Smithsonian Associates Presents November Program Highlights

News Release, Smithsonian Associates

The November issue of the Smithsonian Associates program guide features a variety of educational and cultural programs, including seminars, lectures, studio art classes, performances for adults and children and local and regional study tours. Highlights this month include:

A Diversity of Flavors: How Foreign-born Chefs Are Redefining American Cuisine
Sunday, Nov. 3; 3 p.m.
Smithsonian’s S. Dillon Ripley Center

The new cookbook A Place at the Table: New American Recipes from the Nation’s Top Foreign-Born Chefs showcases the work, histories, and recipes of 40 foreign-born chefs who are transforming America’s culinary landscape. The book’s editor Gabrielle Langholtz joins local chefs as they discuss their experiences as food professionals. NPR’s Maria Godoy moderates the conversation.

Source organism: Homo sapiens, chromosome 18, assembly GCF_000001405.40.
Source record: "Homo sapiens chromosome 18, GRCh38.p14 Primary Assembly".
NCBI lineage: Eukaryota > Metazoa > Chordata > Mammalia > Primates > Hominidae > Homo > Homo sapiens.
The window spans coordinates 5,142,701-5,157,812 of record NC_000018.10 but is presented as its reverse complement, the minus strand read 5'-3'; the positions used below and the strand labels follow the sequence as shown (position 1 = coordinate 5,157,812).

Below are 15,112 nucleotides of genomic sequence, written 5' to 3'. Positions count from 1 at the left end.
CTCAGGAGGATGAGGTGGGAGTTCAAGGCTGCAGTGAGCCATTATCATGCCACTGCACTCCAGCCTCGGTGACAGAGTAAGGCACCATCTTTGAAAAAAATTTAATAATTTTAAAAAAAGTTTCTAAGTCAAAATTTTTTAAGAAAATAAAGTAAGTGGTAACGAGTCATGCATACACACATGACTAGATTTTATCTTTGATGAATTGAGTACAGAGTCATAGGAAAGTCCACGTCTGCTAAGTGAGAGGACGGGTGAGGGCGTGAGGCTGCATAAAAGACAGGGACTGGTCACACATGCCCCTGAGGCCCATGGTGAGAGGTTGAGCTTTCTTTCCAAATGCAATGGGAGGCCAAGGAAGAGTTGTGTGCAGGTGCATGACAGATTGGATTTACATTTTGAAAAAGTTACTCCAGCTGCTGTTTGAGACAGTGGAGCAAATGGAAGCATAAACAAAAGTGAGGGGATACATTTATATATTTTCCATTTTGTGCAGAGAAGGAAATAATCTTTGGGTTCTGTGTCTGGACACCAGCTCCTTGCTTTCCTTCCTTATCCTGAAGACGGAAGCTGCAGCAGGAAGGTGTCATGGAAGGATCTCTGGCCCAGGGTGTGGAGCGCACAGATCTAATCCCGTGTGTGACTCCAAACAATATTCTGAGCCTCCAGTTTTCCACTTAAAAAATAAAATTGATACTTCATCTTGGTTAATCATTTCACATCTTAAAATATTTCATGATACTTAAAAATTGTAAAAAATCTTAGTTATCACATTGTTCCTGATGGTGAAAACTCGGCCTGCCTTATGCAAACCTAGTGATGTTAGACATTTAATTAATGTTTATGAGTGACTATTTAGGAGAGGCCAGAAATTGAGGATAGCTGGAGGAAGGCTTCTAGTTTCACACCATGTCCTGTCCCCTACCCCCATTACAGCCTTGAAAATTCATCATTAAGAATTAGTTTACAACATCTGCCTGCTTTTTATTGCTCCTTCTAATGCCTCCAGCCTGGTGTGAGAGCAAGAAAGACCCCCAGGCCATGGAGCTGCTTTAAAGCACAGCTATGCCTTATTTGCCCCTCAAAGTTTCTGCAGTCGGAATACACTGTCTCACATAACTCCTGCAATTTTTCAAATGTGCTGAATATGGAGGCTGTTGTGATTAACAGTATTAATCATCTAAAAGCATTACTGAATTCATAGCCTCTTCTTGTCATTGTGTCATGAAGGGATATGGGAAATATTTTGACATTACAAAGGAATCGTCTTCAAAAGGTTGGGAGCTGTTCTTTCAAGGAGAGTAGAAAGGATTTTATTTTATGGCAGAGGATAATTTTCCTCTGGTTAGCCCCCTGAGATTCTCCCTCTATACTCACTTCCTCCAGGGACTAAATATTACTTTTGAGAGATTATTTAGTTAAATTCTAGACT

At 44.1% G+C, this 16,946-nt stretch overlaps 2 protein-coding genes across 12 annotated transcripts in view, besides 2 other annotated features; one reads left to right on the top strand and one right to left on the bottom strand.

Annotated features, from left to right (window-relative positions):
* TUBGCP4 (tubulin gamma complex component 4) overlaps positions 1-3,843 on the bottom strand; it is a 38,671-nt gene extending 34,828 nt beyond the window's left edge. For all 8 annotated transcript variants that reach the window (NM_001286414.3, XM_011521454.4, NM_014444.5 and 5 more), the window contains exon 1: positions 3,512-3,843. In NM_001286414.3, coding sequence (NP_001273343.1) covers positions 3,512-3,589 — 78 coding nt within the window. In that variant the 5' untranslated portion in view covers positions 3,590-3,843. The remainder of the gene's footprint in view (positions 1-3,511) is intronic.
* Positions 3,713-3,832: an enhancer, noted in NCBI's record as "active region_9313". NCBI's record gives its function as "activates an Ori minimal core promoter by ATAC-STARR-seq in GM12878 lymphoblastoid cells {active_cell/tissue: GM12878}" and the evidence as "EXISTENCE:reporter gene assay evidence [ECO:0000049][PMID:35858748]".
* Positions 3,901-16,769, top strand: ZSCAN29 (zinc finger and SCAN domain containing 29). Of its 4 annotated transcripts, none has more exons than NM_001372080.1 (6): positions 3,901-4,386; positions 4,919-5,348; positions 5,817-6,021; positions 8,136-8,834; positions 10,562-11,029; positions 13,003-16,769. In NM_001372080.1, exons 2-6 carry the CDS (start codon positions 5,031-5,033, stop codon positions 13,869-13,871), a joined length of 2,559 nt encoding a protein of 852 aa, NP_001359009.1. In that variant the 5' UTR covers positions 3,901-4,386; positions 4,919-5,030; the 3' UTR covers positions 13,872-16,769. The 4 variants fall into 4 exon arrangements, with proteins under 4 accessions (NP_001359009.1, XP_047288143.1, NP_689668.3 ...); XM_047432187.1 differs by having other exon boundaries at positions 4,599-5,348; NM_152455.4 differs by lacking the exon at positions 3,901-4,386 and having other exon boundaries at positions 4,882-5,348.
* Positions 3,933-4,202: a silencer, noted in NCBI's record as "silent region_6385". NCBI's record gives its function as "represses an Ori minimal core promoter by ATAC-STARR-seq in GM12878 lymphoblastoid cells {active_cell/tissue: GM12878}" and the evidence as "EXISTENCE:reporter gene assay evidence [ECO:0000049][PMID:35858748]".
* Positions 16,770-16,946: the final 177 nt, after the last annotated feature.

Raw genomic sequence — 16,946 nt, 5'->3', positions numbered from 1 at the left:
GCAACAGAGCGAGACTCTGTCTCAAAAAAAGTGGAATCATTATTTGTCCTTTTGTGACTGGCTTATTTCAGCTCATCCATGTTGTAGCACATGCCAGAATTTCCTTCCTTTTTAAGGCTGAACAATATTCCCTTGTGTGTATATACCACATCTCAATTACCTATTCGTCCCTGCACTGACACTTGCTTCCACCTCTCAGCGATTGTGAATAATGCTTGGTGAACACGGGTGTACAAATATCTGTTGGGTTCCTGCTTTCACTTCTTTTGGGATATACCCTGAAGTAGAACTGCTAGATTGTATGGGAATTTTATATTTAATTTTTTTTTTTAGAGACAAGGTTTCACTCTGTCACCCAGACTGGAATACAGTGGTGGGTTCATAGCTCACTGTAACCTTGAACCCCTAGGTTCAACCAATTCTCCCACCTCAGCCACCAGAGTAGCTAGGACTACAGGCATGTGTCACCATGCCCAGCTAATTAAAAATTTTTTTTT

Emerson String Quartet 2019–2020 Concert Series
Sunday, Nov. 3; 6:30 p.m.

Smithsonian’s National Museum of Natural History, Baird Auditorium
Marking their 41st season at the Smithsonian, the musicians of the acclaimed Emerson String Quartet perform a variety of classical masterworks in a three-concert series. The November concert features music by Mozart, Fanny Mendelssohn, and Beethoven.

What Makes Mrs. Maisel So Marvelous?
Thursday, Nov. 7; 6:45 p.m.
Smithsonian’s S. Dillon Ripley Center

Amazon Prime’s The Marvelous Mrs. Maisel finds Miriam “Midge” Maisel and her family trying to turn their seemingly perfect lives in 1950s New York into the lives they actually want. Stef Woods, a faculty member in American University’s American Studies program, explores the show’s complex character relationships and how it portrays real-world issues like feminism, religion, marriage, and career as reflected through Midge’s transformation from jilted spouse to aspiring show-biz pro.

Artificial Intelligence: Will It Go to Your Head Someday?
Tuesday, Nov. 12; 6:45 p.m.
Smithsonian’s S. Dillon Ripley Center

It sounds like science fiction, but cognitive scientist Susan Schneider says brain microchips and other techniques to integrate humans with artificial intelligence (AI) are under development. She addresses the implications of AI in people’s lives, and how to ensure that its science develops in a way that promotes human flourishing.

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